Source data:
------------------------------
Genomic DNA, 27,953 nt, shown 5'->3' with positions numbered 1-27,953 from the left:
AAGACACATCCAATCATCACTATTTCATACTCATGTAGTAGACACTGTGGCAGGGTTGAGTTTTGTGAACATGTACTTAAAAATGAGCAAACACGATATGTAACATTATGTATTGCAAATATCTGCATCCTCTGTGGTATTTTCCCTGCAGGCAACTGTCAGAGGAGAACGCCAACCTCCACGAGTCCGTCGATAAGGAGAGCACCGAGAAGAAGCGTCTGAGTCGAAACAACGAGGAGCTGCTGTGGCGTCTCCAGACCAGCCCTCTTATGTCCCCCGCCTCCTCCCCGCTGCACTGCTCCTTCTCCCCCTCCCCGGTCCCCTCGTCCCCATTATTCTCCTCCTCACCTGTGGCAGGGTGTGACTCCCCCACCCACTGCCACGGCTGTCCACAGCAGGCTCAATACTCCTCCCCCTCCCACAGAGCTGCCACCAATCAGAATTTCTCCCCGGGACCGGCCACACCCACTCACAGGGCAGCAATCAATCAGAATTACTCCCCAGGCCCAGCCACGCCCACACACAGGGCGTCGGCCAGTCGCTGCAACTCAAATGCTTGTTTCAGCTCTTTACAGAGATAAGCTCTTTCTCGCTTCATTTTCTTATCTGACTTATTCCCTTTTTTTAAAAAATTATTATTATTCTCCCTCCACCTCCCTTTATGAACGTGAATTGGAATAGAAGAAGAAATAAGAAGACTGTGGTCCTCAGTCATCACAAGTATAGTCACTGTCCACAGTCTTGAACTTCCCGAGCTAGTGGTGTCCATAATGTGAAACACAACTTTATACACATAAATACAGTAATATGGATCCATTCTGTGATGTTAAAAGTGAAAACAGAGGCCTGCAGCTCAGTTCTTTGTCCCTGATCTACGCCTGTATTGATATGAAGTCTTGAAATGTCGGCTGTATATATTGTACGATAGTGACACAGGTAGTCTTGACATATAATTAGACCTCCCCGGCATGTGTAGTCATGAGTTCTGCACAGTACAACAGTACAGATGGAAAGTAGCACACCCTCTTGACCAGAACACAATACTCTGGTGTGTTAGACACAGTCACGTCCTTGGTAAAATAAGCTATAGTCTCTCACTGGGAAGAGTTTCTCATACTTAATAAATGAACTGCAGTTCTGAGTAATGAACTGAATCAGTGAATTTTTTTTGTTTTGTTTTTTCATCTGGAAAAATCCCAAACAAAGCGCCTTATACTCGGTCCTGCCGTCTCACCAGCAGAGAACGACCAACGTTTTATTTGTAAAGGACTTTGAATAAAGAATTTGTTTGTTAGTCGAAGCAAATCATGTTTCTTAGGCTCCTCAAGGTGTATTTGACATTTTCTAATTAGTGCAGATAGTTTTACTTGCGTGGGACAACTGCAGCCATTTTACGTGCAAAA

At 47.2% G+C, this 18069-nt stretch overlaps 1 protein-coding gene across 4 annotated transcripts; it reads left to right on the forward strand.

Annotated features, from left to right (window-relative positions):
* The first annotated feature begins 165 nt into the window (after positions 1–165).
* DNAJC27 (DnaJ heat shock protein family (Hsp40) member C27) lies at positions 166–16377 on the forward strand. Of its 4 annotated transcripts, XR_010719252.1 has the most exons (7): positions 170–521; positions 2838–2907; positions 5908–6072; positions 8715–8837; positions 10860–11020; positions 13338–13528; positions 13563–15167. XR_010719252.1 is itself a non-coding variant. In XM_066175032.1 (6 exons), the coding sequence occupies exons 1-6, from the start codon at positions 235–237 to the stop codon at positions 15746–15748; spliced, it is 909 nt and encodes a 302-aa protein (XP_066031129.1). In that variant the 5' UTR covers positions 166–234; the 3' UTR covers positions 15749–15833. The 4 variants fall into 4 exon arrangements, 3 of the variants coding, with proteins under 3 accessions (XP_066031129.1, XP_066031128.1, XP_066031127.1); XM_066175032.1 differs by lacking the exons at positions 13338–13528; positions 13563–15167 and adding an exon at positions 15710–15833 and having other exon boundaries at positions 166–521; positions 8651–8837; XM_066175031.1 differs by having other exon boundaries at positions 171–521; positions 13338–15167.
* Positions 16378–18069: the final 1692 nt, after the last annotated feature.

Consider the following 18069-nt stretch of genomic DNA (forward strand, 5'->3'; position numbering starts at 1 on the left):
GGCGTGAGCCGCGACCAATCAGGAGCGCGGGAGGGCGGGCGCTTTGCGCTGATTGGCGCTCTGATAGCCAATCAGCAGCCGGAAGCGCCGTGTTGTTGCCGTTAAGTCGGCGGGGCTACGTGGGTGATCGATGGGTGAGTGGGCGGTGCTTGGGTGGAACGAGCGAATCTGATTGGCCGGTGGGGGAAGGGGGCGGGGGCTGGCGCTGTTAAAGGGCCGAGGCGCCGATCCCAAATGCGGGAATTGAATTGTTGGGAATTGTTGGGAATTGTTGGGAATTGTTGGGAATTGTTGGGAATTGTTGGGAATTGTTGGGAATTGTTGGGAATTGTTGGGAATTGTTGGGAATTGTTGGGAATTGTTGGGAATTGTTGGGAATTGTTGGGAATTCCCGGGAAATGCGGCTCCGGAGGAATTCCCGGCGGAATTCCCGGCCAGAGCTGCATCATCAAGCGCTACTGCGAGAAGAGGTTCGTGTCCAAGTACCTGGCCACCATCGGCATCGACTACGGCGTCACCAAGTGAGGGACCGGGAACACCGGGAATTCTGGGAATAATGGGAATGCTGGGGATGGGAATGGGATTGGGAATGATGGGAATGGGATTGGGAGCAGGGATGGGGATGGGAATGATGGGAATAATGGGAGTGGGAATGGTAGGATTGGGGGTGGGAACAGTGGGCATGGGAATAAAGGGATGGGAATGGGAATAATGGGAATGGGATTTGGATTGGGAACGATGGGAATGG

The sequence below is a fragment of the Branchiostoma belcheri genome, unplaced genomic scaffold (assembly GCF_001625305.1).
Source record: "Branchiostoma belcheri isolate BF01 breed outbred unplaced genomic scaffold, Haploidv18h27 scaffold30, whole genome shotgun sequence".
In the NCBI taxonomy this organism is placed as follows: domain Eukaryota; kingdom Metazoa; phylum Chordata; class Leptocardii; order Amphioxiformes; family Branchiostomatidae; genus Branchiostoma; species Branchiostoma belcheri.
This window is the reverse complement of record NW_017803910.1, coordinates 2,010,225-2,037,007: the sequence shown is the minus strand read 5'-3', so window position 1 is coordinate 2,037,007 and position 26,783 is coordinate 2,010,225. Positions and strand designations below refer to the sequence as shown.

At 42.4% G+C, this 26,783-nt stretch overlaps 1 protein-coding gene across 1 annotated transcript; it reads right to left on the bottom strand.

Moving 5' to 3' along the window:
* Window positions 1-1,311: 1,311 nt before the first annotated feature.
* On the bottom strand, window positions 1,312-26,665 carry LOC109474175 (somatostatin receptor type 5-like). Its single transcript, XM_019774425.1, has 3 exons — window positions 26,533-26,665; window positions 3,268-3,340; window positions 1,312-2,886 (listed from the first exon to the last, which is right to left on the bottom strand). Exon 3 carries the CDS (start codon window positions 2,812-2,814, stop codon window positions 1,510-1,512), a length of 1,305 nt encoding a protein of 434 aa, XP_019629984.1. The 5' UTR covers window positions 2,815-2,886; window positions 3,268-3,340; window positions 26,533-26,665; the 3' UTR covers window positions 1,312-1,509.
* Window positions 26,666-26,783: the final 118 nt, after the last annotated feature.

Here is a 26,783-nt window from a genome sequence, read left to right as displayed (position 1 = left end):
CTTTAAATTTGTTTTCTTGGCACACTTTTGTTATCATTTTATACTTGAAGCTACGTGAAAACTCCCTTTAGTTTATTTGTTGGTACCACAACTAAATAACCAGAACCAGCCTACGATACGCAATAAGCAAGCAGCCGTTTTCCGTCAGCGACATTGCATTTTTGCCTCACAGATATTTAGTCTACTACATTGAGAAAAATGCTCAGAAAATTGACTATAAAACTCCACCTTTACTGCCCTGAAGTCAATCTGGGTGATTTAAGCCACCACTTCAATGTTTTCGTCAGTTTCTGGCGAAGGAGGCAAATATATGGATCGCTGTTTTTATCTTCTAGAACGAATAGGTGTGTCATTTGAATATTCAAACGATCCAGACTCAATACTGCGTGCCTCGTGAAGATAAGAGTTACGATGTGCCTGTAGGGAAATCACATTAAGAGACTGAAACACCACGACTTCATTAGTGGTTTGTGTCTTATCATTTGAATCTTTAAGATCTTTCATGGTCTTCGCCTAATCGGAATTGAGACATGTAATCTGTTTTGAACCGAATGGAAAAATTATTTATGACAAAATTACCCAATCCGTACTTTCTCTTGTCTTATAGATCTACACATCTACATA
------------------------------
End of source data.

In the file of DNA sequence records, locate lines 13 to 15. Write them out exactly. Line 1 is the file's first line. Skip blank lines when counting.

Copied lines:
This window is the reverse complement of record NW_017803910.1, coordinates 2,010,225-2,037,007: the sequence shown is the minus strand read 5'-3', so window position 1 is coordinate 2,037,007 and position 26,783 is coordinate 2,010,225. Positions and strand designations below refer to the sequence as shown.

At 42.4% G+C, this 26,783-nt stretch overlaps 1 protein-coding gene across 1 annotated transcript; it reads right to left on the bottom strand.

Moving 5' to 3' along the window: